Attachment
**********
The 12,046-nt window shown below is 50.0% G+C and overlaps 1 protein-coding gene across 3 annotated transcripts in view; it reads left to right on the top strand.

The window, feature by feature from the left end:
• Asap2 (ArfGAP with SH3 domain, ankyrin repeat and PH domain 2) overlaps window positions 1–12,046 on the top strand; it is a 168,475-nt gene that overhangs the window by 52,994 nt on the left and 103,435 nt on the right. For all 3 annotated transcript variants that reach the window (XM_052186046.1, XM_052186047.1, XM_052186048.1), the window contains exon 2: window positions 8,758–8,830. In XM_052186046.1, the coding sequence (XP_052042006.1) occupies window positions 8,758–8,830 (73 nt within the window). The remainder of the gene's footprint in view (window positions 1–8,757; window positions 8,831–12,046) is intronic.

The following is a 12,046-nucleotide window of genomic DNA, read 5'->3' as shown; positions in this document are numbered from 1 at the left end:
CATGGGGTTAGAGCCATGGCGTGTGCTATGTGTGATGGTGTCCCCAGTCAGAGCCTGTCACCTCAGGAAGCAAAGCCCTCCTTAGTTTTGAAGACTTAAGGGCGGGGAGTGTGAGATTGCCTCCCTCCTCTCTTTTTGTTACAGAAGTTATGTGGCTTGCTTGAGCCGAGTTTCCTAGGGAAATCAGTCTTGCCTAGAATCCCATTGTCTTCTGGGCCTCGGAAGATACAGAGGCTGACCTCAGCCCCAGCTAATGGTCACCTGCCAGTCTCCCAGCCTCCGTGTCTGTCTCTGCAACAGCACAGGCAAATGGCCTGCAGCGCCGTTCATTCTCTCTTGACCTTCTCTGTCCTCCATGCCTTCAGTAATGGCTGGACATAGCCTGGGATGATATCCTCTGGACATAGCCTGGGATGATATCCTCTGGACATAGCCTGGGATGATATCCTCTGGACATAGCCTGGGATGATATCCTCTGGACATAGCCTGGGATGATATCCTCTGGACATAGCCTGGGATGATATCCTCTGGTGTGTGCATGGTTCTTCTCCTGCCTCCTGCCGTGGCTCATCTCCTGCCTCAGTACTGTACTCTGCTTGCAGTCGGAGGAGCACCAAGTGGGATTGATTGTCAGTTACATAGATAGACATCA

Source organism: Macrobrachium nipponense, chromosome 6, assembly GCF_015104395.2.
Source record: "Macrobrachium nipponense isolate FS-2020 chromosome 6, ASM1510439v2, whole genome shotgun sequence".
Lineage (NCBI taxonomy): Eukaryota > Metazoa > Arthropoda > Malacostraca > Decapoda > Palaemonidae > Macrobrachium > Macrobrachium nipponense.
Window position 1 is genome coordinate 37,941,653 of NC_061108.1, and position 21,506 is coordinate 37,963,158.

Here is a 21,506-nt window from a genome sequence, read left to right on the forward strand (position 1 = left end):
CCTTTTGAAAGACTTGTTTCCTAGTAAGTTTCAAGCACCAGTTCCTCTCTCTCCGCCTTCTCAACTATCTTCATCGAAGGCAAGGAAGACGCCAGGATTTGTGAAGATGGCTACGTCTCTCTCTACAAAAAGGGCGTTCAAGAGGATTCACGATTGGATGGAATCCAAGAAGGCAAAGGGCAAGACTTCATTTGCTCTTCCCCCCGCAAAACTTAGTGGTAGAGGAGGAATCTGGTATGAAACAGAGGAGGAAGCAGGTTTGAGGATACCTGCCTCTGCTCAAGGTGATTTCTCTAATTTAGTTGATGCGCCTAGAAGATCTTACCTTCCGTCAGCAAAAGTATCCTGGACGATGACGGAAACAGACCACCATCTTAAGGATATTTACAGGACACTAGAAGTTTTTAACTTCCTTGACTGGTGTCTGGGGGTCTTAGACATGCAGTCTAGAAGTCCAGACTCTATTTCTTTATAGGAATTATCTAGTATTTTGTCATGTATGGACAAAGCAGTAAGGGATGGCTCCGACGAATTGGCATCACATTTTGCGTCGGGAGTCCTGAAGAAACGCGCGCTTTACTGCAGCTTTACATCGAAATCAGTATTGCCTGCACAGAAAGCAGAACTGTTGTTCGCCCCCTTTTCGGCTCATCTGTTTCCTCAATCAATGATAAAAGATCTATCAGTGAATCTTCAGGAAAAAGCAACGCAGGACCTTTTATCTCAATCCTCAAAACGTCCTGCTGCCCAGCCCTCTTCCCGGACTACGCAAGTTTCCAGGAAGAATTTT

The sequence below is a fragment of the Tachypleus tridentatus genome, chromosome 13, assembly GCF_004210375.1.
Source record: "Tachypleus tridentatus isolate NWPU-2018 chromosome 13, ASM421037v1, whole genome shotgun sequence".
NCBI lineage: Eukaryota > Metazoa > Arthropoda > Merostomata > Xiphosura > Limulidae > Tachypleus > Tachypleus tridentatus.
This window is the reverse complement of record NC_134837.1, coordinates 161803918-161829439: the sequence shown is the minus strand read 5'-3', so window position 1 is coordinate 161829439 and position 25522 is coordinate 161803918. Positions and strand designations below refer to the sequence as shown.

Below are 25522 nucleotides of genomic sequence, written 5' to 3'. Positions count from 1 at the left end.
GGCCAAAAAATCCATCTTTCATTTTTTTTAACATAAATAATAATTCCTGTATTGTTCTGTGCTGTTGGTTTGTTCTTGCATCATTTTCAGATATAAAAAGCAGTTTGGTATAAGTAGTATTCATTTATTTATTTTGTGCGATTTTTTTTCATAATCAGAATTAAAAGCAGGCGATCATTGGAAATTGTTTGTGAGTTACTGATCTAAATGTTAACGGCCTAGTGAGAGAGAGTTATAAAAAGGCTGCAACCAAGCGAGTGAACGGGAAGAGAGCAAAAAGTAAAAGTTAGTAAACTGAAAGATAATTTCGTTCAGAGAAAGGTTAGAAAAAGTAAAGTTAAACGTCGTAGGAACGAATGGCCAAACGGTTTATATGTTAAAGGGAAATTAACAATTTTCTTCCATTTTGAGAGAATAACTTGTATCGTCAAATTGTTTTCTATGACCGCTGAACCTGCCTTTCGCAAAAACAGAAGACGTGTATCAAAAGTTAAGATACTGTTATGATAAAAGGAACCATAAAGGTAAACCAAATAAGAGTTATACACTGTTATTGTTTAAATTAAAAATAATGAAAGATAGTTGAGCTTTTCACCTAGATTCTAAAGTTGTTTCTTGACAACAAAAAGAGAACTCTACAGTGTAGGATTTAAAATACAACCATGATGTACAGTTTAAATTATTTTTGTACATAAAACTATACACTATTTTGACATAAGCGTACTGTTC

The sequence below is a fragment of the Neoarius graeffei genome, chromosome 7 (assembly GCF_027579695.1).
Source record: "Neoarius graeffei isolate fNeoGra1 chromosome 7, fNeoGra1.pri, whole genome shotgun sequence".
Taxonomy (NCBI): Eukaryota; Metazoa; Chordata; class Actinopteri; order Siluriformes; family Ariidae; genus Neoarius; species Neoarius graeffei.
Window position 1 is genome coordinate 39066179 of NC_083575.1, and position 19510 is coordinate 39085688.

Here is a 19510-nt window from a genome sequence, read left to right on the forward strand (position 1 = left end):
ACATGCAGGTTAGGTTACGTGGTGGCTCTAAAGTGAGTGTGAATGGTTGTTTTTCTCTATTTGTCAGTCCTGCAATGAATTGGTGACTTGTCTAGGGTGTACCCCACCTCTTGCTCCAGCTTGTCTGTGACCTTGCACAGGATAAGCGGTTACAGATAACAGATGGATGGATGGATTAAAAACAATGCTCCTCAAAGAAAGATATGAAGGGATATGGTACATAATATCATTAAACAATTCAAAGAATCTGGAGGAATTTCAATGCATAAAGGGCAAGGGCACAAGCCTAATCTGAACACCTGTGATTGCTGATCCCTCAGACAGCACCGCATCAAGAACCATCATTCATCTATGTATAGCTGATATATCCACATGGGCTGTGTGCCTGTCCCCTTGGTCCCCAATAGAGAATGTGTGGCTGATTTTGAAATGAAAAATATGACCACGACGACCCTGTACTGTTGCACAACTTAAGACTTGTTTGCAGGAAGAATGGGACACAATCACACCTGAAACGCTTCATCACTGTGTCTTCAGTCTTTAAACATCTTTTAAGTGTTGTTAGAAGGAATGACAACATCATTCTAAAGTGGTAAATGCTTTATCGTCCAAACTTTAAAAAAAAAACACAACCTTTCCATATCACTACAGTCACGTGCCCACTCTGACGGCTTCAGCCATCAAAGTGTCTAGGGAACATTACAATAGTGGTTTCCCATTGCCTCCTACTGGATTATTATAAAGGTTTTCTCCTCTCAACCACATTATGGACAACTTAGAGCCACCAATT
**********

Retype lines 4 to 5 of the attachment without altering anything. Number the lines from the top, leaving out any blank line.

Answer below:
The following is a 12,046-nucleotide window of genomic DNA, read 5'->3' as shown; positions in this document are numbered from 1 at the left end:
CATGGGGTTAGAGCCATGGCGTGTGCTATGTGTGATGGTGTCCCCAGTCAGAGCCTGTCACCTCAGGAAGCAAAGCCCTCCTTAGTTTTGAAGACTTAAGGGCGGGGAGTGTGAGATTGCCTCCCTCCTCTCTTTTTGTTACAGAAGTTATGTGGCTTGCTTGAGCCGAGTTTCCTAGGGAAATCAGTCTTGCCTAGAATCCCATTGTCTTCTGGGCCTCGGAAGATACAGAGGCTGACCTCAGCCCCAGCTAATGGTCACCTGCCAGTCTCCCAGCCTCCGTGTCTGTCTCTGCAACAGCACAGGCAAATGGCCTGCAGCGCCGTTCATTCTCTCTTGACCTTCTCTGTCCTCCATGCCTTCAGTAATGGCTGGACATAGCCTGGGATGATATCCTCTGGACATAGCCTGGGATGATATCCTCTGGACATAGCCTGGGATGATATCCTCTGGACATAGCCTGGGATGATATCCTCTGGACATAGCCTGGGATGATATCCTCTGGACATAGCCTGGGATGATATCCTCTGGTGTGTGCATGGTTCTTCTCCTGCCTCCTGCCGTGGCTCATCTCCTGCCTCAGTACTGTACTCTGCTTGCAGTCGGAGGAGCACCAAGTGGGATTGATTGTCAGTTACATAGATAGACATCA